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Vacuna, Coronavirus, ensayos, Vaccine

This is How to Participate in One of the Coronavirus Vaccine Trials

Two days after writing a report on the start of Phase 3 clinical trials in Florida, I was knocking on the research center’s door again. This time as a study subject

By Leila Macor:

A key facet in the frenetic global fight that Pfizer, Moderna, and other pharmaceutical groups have undertaken to develop a viable coronavirus vaccine is the recruitment of tens of thousands of volunteers willing to participate in clinical trials.

AFP’s Miami correspondent Leila Macor participated in the phase 3 trial organized by Moderna, the U.S. biotechnology firm that announced on Monday that its experimental COVID-19 vaccine is nearly 95% effective.

Why did Macor, who suffers from asthma, decide to be one of Moderna’s 30,000 study subjects? Here he recounts his experience, which began a few weeks after his own father died from COVID-19 in Chile.

A Delicate Decision

My father died three weeks before the Pfizer and Moderna clinical trials began in late July. He died alone, as people die from this virus.

While my siblings, my mother, and I were trying to deal with the loss from our confinement in different countries, I was facing another dangerous reality: Miami, and Florida in general, was becoming a principal focus of the virus in the United States. And my job was to cover that story.

The idea of actively doing something to help defeat this plague offered me some peace.

I talked it over with friends and family, and they all helped me conclude that, because I am an asthmatic, the danger of a potential side effect from the vaccine could not be greater than the risk I was running if I got the coronavirus.

And so I decided to participate.

Reporter Leila Macoren at the Research Centers of America during the Phase 3 trial for the COVID-19 vaccine. (AFP)

Two days after writing an AFP report on the start of Phase 3 clinical trials in Florida, I was knocking on the research center’s door again. But, this time, as a study subject.

The Research Centers of America, in the north Miami suburb of Hollywood, were developing the Pfizer and Moderna trials. They were alternating. One day one, another day the other.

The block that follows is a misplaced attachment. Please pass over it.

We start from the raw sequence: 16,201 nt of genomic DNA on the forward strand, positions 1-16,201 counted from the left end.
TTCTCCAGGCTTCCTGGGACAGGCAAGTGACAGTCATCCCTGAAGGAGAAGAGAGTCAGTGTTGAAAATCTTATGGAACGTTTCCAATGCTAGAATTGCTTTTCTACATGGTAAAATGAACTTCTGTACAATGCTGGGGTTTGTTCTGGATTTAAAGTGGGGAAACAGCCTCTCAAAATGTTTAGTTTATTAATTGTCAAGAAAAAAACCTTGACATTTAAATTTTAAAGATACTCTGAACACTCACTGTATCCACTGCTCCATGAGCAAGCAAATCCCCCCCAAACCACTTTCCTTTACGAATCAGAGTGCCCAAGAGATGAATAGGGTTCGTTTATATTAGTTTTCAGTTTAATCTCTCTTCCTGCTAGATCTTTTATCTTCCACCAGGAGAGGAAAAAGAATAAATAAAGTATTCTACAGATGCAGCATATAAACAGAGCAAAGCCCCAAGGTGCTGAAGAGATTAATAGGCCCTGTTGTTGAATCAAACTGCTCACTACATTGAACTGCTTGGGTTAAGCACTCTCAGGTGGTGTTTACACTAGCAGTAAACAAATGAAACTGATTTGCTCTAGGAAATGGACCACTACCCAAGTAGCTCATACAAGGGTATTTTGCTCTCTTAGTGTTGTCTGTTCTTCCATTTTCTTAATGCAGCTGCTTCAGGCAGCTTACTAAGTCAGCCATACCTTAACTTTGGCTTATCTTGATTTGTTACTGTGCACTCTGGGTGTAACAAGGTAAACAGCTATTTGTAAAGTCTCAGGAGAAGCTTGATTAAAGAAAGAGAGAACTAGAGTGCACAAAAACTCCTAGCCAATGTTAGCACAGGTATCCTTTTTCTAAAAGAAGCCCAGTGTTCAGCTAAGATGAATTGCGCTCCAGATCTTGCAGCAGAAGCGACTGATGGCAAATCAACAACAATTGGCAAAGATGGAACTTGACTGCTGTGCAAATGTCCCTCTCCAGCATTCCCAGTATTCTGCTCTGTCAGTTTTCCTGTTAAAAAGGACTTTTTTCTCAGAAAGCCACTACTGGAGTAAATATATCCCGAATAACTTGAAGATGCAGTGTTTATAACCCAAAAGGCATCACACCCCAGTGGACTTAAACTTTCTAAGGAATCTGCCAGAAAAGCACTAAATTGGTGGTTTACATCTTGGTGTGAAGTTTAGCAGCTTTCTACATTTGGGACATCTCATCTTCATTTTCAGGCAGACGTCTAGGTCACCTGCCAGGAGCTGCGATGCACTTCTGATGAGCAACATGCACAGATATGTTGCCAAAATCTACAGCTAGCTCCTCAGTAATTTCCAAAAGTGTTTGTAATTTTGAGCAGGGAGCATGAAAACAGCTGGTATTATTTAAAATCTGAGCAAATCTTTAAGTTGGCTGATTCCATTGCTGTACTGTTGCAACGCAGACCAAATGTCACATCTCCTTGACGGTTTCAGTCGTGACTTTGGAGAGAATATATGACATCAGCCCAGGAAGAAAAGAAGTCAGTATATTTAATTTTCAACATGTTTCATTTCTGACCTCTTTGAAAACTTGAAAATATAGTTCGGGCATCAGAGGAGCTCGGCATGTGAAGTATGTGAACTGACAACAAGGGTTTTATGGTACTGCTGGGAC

Dozens of other research centers in the rest of the country were also recruiting volunteers. Anyone could volunteer, as long as their chances of infection were high: waiters, doctors, cab drivers… or reporters.

I made the appointment for a Tuesday, which turned out to be a Modern Day.

Vaccine or placebo?

They put a sticker with my name on it and took me to an office, where they explained to me what I would later read in a 22-page document.

The test consisted of two doses. The volunteers would receive $2,400 over the two-year study period. We were warned of possible side effects, from pain at the injection site to fever and chills.

The 30,000 subjects were to be divided into two groups: half would receive the vaccine, the other half the placebo.

“We don’t know which is which,” the nurse told me, as I sought to find out if I would fall into the placebo group. Only the people in Moderna know, but not until I compile and analyze their data.

I asked what would happen if I took an antibody test, but she said the results would be inconclusive.

“Uncertainty is going to kill me,” I said.

Then the nurse, who was taking my blood pressure at the time, looked up and spoke to me very seriously: “Placebos are as important as vaccines. It’s impossible to do the trial without the control group. You are helping humanity in the same way.

I felt guilty for obsessing about my role in the clinical trial instead of focusing on the bigger picture: helping us all get through the pandemic. And I stopped asking.

The story in two doses

The nurse took my blood to fill six or eight tubes,” I lost count. I took a pregnancy test. They were very insistent about using birth control. “We don’t know yet the effect of the vaccine on the fetus,” they told me several times.

Then two people came with the vaccine in a little refrigerator. Or the placebo. They laughed when I asked them to let me take a picture. What for me was a historical moment, for them was just any Tuesday.

The shot didn’t hurt. They took me to a waiting room, where they kept me for half an hour for observation. Three or four other volunteers looked indolently at the phone.

A Cuban nurse was wearing a red Superman cape.

(Facebook)

“Why the cape,” I asked.

“Because we are all heroes here, Mommy,” he said.

They gave me several stickers, a T-shirt, and a mask, all with the slogan “Covid Warriors,” and made me download an application where I occasionally report my temperature and symptoms.

By the time I got home, the injection site was already hurting. Could it be that I got the vaccine, I thought. I spent the next three days googling if a serum injection produced muscle pain. But I didn’t get any answers.

The second dose was in mid-September. It hurt a lot more, and for two days the injection site was swollen and hot.

Still, it is impossible to be certain. I’ve adjusted to the idea of waiting for Moderna to inform me one day whether I’m vaccinated or not.

Then I realized that participating in the clinical trial had been a way for me to process my grief. To my father and to the world that the virus is leaving us as a gift.

As tiny as it was, it was the only weapon I could wield to give me the illusion that we were defending ourselves.

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